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Winter Sowing: Indoor Sowing Seeds

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Forum: Winter SowingReplies: 27, Views: 178
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creadman
Rockford, IL
(Zone 5a)

March 6, 2006
5:19 PM

Post #2090967

I've been busy with my seeds, so far I have planted the following seeds:


Coleus
Impatiens (white)
Static
Passion
Pansy
Morning Glory - Scarlet O'Hara
Morning Glory - Mix
4 O'Clock
Geranium
Sunflower
Korean Hyssup
Butterfly weed
Stock
Petunia
Scabiosa
White Evening Primrose
Carnation
Black-eyed Susan
Flax
Viola

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creadman
Rockford, IL
(Zone 5a)

March 6, 2006
5:20 PM

Post #2090970

Some more pictures

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creadman
Rockford, IL
(Zone 5a)

March 6, 2006
5:21 PM

Post #2090975

Another...

Linda

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creadman
Rockford, IL
(Zone 5a)

March 6, 2006
5:23 PM

Post #2090977

Another...

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Anitabryk2
Long Island, NY
(Zone 6b)

March 6, 2006
10:40 PM

Post #2091598

My goodness you have been busy.
creadman
Rockford, IL
(Zone 5a)

March 6, 2006
11:35 PM

Post #2091734

Still more, but didn't take pictures of them. lol

Linda :)
critterologist
Frederick, MD
(Zone 6b)

March 11, 2006
9:54 PM

Post #2105296

What a great collection you've got started! Those little seedlings are so cute... :-)
creadman
Rockford, IL
(Zone 5a)

March 17, 2006
7:28 PM

Post #2119164

Thank you, I'm having fun! Can't wait for Spring.

Linda
kbaumle
Northwest, OH
(Zone 5b)

March 23, 2006
3:23 PM

Post #2133179

I've started marigolds (several varieties), tomatoes, african daisies, crocosmia, globe amaranth, echinacea, dutchman's pipe, bells of ireland, and a couple of other things. I've got sprouts on about half. Just waiting for a little bit warmer night temps so I can get them out into the cold frame. This is my first time for doing this, so I hope I end up with at least a few things! My biggest worry is damping off.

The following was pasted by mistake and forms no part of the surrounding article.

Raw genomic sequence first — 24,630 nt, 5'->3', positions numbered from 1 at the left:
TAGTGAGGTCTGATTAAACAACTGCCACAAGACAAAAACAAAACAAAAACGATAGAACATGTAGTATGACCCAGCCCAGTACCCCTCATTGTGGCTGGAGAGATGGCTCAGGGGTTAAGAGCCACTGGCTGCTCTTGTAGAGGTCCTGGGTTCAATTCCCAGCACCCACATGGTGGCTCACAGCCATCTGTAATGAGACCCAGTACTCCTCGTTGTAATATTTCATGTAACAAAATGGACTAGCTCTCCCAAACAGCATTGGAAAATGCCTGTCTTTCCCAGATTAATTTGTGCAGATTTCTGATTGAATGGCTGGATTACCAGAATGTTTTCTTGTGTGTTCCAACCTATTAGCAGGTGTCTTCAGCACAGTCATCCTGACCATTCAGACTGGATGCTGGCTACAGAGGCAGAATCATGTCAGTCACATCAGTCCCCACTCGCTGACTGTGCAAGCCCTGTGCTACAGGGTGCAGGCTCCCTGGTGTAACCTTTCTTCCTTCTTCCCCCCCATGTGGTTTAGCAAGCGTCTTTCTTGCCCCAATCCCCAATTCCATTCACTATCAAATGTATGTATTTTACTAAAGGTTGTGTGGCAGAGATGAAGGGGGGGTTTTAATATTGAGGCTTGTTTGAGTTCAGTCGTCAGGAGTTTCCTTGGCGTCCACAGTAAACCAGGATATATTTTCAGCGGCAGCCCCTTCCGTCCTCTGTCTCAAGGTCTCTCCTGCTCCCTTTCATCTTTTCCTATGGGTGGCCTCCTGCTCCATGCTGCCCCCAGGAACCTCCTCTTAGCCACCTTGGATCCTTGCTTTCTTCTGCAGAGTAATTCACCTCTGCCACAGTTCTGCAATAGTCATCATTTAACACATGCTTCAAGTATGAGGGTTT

Gardening_in_GA
Chickamauga, GA
(Zone 7a)

April 3, 2006
12:39 AM

Post #2158815

The things that are doing good for me so far are, Zinnias, sweet peas, Hyacinth bean vine, and everything else is being really slow or got burnt when my husband put them out on a cold day the other day :(

Anitabryk2
Long Island, NY
(Zone 6b)

April 6, 2006
2:58 AM

Post #2167597

I wintersowed most things, but I did indoor sow a few tomato and pepper seeds. They have germinated and I plan on putting them out with Wall-o-Waters protecting them this weekend, weather permitting. http://www.gardeners.com/Red-Tomato-Teepees/default/34-952.prd
dehart
Arlington, TX
(Zone 7b)

June 19, 2006
11:11 PM

Post #2409741

I also had so much fun sowing and watching the seeds geminated and became baby plants BUT!!!

What do I do after that??? I meant, i was so excited to see the first set of leaves and then, NOTHING. They slowly die off after that. What did I do wrong??

What should we do after the first set of leaves?? How long do we wait? Please help me!!!!!!!!!

ed
Anitabryk2
Long Island, NY
(Zone 6b)

June 20, 2006
1:12 AM

Post #2410184

I must admit that is why I like 'wintersowing' - no damping off...
Shirley1md
Ellicott City, MD
(Zone 7a)

June 20, 2006
1:43 AM

Post #2410332

As Anita mentioned above, there is no "damping off" with wintersowing. If you sow your seeds indoors and grow them under lights or in a sunny window, they can get "damping off", which is a fungal disease. Grow your seeds outdoors and you won't have that problem. However, do be mindful not to put them directly in the hot sun as it will dry out your seeds and soil. A location that gets morning sun is preferable.
haccprof
Camp Hill, PA

June 23, 2006
9:22 PM

Post #2425271

Just curious when the forum speaks of Winter Sowing; Are you planting seeds in the ground or in pots and exposing everything to the elements or is WS premised on using a cold frame.

Also about what month do you Winter seed - interested in trying impatiens, marigolds, sweet peas

Thanks

Scott
Shirley1md
Ellicott City, MD
(Zone 7a)

June 24, 2006
12:16 AM

Post #2425748